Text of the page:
That’s when I met Dr. Frank Lipman who was introduced to me by mutual friends. I wasn’t quite ready to embrace taking on my health as a project. He really pushed me. He said we’re going to work together and you’re going to do all the work. And you’re going to get better. That’s where my story begins in many ways.
MF. By then, you had established a career and a life built around food – much of it indulgent. How did you reconcile being a chef with changing your diet in such a major way?
SM. Initially I didn’t realize that I had an antagonistic relationship with food. What’s more “foodie” than being a chef? So much of my career was based around providing experiences for other people. But what I didn’t know too much about was what happened to that food once I ate it and what a healthy relationship for myself would look like. I started to question the fact that I may have contributed significantly through the decisions that I was making in my life – both personally and professionally – to my own ill health.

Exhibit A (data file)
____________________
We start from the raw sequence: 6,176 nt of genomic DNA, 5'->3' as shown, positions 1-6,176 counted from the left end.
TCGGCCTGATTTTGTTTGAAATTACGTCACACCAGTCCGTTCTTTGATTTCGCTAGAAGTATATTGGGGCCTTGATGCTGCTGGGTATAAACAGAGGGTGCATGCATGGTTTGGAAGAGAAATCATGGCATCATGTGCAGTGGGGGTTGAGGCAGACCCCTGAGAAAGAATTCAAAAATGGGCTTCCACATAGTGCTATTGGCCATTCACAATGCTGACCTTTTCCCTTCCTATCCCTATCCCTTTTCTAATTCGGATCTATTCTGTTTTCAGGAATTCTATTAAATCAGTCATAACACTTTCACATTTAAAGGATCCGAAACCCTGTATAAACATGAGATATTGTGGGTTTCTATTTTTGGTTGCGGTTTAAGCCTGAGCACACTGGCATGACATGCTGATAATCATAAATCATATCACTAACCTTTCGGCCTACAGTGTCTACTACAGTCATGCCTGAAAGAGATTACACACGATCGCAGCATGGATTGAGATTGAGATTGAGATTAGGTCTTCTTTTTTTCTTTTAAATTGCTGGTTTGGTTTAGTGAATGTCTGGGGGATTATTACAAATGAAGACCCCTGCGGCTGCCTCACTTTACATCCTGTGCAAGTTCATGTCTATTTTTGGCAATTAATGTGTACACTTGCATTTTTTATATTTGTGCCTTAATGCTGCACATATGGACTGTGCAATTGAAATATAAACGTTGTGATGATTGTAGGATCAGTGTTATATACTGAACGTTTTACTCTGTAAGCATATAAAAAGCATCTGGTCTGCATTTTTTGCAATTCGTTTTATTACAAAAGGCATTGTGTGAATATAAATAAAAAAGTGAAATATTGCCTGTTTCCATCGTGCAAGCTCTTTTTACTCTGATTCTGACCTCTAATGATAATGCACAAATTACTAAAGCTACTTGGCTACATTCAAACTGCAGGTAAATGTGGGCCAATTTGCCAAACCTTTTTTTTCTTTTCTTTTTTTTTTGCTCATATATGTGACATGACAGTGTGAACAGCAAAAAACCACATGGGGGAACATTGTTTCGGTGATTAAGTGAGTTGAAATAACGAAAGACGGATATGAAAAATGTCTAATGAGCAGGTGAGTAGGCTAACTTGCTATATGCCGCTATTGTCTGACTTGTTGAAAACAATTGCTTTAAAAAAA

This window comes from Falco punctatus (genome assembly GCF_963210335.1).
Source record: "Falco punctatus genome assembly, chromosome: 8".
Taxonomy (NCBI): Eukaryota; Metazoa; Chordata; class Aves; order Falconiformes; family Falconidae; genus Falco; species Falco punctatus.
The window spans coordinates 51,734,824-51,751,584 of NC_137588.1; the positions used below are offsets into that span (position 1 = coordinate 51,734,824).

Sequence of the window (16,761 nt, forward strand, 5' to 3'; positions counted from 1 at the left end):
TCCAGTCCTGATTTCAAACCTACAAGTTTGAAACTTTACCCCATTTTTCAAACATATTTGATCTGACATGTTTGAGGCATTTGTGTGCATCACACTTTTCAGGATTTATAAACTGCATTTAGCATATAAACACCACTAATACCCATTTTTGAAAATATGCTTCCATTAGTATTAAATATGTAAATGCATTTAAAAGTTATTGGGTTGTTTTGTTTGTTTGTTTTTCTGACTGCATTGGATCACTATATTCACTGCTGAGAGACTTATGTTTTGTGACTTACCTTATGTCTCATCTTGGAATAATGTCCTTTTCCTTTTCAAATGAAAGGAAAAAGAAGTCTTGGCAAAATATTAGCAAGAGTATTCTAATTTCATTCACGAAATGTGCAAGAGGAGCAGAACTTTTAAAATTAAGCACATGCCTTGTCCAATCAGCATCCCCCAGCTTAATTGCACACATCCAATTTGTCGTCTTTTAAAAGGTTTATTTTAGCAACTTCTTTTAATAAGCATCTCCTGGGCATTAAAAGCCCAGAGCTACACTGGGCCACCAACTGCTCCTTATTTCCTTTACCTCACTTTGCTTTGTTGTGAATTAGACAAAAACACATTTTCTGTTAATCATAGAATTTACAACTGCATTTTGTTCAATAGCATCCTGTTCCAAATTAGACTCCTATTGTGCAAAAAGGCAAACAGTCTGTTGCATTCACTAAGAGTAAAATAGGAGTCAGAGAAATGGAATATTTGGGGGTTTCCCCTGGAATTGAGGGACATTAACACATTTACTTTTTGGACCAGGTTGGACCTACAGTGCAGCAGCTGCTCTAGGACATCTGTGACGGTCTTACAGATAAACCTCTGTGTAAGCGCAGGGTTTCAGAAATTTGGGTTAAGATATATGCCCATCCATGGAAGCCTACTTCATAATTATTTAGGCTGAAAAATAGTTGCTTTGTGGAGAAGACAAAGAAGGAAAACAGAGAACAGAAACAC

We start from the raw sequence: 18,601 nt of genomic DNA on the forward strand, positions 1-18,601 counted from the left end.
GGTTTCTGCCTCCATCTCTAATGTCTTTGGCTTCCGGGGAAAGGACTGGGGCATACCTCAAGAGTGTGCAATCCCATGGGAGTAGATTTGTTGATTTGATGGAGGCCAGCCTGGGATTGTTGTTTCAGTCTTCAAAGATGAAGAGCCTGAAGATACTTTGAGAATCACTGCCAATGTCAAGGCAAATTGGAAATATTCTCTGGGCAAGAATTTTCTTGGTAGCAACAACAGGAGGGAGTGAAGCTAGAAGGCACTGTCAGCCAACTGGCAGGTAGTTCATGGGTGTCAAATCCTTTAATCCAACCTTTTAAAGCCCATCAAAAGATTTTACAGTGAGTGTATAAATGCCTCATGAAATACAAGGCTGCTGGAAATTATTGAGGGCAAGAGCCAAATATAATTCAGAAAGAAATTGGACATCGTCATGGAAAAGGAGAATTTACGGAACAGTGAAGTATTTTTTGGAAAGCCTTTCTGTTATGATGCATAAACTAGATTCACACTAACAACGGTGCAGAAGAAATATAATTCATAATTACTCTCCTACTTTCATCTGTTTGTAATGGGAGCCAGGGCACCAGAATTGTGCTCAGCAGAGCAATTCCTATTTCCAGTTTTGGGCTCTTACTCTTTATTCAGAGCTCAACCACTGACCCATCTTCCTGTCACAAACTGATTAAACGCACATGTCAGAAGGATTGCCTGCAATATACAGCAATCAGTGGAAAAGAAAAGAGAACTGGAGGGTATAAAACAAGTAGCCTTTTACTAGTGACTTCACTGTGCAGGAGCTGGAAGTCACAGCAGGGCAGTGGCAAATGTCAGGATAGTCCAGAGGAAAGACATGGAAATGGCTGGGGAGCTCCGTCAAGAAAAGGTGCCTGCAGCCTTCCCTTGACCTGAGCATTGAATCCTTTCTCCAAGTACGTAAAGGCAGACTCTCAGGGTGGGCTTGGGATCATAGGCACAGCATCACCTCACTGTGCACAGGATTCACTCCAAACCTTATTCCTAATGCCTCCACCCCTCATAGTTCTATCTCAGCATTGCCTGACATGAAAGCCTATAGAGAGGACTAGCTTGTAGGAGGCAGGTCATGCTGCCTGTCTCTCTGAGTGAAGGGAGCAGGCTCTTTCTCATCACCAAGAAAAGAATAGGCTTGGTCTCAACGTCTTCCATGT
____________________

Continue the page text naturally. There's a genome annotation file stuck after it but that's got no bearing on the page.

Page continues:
But it was also hugely empowering because I was uniquely prepared in a way to use this medium for healing. I really learned to figure out what works for me. When I follow that program and that path, I feel great.
To put it in very blunt terms, I take a great dump every morning. That to me is an incredible gift. For 30 years of my life, I had diarrhea. It’s something that we are hung up on and we don’t like to talk about it, but that’s like the first and easiest indication of digestive health. To have gotten to a place in my life that that’s one of the great pleasures, amen.
MF. How did you change what you ate?